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INCREDIBLE, HERE'S #3.

MT Mindoro




MS Jork Ranger (note bow damage)


' Aim for the name'

It is said things happen in 'threes' and there in the NAUTICAL LOG Press Release folder this morning was number three. A Greek tanker and a Cypriot container ship have collided 19 miles off Scheveningen, Holland. First reports are no injuries and since the tanker was loaded with kerosene any cargo that escaped has evaporated. The tanker Mindoro has a crew of 25, and the Cypriot Jork Ranger has a crew of 12. Perhaps they should rename it Jerk Ranger as from the photo she hit the tanker on the tankers port side forward. This was clearly a crossing situation under Rule #15 of the International Rules of the Road. Rule #15 is straightforward, clear and it states:

"When two power-driven vessels are crossing so as to involve risk of collision, the vessel which has the other on her own starboard side shall keep out of the way and shall, if the circumstances of the case admit, avoid crossing ahead of the other vessel".

Looking at this incident from the perspective of over 60 years as a seafarer NAUTICAL LOG gets the sense that this last sentence of Rule #15 may have been violated. Looking further at this incident the Cypriot container ship also violated Rule #8 (a)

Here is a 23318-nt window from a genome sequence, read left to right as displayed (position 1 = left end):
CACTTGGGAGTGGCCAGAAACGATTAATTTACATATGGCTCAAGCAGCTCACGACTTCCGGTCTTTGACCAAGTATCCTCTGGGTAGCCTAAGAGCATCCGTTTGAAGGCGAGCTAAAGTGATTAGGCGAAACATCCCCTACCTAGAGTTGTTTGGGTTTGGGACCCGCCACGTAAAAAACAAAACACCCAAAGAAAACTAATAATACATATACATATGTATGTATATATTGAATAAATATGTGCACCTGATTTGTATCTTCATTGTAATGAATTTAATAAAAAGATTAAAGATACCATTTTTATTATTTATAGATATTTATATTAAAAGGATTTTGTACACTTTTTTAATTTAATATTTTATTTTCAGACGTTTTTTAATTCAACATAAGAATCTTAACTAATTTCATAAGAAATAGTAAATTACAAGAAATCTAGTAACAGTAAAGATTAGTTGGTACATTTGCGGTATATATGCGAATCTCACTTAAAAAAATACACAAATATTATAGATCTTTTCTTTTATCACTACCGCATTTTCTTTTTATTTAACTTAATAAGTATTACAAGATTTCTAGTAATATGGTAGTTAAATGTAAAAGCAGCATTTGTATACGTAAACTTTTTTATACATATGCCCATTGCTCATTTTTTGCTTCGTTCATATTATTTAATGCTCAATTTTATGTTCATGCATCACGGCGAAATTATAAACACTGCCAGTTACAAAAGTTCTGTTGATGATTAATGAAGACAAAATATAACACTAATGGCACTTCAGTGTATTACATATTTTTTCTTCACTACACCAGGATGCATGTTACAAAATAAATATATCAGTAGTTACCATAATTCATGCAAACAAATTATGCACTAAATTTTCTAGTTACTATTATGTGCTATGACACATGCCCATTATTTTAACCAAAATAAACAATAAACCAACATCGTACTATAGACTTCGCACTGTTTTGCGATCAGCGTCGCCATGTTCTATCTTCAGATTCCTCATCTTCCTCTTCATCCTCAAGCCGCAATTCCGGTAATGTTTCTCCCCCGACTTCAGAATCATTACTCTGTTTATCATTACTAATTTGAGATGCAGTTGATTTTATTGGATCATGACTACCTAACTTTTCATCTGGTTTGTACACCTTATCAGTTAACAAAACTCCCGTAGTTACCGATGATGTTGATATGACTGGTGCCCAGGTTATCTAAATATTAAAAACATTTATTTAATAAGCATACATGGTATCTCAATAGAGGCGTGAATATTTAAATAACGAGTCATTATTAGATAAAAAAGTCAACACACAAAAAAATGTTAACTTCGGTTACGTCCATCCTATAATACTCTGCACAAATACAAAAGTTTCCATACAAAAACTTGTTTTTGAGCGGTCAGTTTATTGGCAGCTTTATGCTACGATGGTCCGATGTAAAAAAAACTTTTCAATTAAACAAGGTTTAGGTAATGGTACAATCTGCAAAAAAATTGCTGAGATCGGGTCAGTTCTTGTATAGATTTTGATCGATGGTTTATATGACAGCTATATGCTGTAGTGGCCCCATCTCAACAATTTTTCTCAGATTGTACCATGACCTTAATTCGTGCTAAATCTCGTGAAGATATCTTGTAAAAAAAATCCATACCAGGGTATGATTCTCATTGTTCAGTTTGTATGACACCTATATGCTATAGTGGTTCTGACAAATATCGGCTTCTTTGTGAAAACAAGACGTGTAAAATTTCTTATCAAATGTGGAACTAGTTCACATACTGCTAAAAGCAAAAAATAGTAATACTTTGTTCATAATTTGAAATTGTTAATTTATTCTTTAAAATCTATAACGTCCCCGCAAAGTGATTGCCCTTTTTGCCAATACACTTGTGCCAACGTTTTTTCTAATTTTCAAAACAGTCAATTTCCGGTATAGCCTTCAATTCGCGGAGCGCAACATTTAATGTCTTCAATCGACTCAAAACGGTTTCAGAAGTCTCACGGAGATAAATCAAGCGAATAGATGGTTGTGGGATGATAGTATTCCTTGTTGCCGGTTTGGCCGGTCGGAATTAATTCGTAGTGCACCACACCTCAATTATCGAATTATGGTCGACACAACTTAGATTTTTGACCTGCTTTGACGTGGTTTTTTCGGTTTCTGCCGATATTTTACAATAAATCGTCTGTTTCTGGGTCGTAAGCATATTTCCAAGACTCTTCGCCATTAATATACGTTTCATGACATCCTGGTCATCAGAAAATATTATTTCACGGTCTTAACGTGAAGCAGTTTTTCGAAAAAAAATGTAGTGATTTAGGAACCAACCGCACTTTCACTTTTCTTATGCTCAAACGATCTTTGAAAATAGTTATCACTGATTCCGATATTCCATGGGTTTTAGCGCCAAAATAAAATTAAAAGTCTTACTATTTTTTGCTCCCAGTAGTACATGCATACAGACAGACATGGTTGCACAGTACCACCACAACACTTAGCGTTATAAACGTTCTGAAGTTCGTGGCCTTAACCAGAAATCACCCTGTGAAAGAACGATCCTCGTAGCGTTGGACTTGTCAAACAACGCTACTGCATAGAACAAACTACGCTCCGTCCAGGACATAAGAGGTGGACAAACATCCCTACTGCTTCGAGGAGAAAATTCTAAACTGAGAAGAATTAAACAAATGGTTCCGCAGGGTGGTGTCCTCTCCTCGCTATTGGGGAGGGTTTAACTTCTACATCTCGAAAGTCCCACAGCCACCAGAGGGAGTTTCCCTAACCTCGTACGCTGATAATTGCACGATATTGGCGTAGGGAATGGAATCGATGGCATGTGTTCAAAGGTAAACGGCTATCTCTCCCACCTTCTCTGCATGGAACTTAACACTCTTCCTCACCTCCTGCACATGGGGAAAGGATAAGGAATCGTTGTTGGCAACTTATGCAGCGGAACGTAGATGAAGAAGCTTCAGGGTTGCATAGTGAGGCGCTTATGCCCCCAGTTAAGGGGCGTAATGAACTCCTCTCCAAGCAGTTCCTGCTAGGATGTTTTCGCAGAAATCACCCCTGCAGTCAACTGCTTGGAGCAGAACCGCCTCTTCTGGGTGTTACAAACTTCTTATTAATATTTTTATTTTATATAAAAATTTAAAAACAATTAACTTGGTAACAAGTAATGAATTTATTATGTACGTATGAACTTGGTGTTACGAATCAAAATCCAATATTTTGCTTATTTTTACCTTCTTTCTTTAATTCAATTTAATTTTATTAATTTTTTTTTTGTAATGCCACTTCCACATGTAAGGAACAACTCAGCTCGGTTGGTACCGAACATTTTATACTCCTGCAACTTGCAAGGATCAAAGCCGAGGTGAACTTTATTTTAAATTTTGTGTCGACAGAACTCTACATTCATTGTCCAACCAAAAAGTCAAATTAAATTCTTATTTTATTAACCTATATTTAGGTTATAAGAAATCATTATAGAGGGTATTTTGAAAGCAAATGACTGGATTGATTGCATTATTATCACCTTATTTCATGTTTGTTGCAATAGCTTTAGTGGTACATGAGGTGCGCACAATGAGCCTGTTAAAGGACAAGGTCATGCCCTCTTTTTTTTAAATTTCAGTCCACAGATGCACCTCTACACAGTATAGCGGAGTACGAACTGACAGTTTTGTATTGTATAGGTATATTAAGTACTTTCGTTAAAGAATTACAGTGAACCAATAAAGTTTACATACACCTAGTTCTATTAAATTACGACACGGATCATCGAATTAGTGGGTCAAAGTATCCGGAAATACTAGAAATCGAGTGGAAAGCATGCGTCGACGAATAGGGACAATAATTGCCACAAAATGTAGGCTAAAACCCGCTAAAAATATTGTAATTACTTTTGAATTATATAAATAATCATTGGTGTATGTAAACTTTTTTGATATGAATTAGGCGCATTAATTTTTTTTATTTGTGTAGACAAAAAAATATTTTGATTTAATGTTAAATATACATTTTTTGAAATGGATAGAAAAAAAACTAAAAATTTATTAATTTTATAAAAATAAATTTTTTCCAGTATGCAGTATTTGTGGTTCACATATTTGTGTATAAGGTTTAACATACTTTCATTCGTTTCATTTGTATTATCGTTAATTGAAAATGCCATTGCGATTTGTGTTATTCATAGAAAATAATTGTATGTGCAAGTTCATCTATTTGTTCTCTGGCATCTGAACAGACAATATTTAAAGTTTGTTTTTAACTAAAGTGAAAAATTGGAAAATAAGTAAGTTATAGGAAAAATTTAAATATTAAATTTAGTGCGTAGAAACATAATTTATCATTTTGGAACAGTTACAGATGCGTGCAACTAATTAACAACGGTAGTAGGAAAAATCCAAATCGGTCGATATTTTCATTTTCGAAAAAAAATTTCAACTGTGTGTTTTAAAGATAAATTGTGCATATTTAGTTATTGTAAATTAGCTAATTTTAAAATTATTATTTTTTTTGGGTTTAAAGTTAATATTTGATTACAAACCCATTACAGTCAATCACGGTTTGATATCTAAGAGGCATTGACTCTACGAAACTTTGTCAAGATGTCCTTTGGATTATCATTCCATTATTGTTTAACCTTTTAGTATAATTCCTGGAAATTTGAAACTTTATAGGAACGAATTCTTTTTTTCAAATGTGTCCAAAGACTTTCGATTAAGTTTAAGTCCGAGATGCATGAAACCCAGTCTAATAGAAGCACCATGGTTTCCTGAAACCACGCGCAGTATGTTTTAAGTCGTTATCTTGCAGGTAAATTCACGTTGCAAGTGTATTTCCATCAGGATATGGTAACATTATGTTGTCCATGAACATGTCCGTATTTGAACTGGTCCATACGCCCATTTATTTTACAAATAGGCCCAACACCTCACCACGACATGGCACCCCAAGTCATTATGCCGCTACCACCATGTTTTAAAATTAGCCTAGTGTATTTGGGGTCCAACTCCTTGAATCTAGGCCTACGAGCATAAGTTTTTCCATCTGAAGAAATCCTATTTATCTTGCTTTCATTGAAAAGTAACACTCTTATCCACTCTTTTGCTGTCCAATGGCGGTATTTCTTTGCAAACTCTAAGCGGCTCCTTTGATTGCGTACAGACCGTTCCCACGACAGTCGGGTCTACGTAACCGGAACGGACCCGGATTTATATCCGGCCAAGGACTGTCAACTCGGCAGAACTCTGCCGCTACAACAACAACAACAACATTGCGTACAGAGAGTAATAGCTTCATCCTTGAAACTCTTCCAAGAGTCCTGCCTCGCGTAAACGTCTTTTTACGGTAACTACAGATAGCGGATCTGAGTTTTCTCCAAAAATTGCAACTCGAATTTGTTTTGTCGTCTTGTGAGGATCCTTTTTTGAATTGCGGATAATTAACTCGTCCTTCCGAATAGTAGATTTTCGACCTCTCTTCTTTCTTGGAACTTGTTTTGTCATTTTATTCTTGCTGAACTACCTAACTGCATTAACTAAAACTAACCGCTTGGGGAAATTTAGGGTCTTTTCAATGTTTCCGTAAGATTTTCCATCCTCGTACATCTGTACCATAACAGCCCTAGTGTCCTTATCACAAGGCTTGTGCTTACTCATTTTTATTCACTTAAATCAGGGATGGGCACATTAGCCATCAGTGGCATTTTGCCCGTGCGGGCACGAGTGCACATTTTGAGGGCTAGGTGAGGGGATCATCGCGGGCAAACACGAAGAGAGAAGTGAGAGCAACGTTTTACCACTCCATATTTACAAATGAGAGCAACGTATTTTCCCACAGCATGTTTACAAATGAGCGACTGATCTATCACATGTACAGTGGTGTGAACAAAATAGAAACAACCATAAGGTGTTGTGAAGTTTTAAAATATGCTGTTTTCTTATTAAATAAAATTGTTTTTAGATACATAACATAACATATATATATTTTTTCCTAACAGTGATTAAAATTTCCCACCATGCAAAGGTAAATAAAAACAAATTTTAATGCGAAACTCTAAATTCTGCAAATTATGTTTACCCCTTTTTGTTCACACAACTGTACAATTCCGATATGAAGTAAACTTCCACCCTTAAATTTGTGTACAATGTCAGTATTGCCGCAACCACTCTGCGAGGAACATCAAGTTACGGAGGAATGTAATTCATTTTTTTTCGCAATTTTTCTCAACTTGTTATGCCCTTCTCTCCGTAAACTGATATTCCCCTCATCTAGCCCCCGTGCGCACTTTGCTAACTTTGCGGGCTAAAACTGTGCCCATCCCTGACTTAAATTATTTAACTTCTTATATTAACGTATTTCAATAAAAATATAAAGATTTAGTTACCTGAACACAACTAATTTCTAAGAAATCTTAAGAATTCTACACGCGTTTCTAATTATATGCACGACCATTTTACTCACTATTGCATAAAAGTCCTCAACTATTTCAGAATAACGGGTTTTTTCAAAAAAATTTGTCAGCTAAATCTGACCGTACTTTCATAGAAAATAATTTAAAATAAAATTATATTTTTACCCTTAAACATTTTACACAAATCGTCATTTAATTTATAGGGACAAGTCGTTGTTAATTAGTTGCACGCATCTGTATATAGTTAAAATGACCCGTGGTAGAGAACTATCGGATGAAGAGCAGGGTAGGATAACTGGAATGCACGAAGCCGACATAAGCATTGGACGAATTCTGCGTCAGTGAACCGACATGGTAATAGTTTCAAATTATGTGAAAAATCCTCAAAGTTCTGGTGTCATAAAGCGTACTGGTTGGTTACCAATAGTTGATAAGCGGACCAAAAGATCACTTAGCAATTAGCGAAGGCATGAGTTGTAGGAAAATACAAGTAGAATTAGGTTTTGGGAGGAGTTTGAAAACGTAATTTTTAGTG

"Any action taken to avoid collision shall be taken in accordance with the Rules of this Part and shall, if the circumstances of the case admit, be positive, made in ample time and with due regard to the observance of good seamanship"

The Cypriot container ship is returning to the Port of Rotterdam with non-serious damage. The Greek tanker remains at sea with its cargo being pumped to another tanker, there remains risk of explosion from the kerosene.


For the AIS plot of this incident from its development to actual impact go to OLD SALT BLOG, (there is a direct link in 'My Blog List' or go to the 'YouTube' link), which clearly shows the lack of action by the Cypriot container ship, eventual action too little too late leading to impact. This will be a useful instruction tool for 'Rules of the Road' classes in nautical training facilities around the world. With three incidents in recent days two of which were caused by improper application of the 'Rules of the Road' it would seem additional time needs to be spent on the basics of Watchkeeping and acquiring the skills to be a truly qualified OOW.

Good Watch

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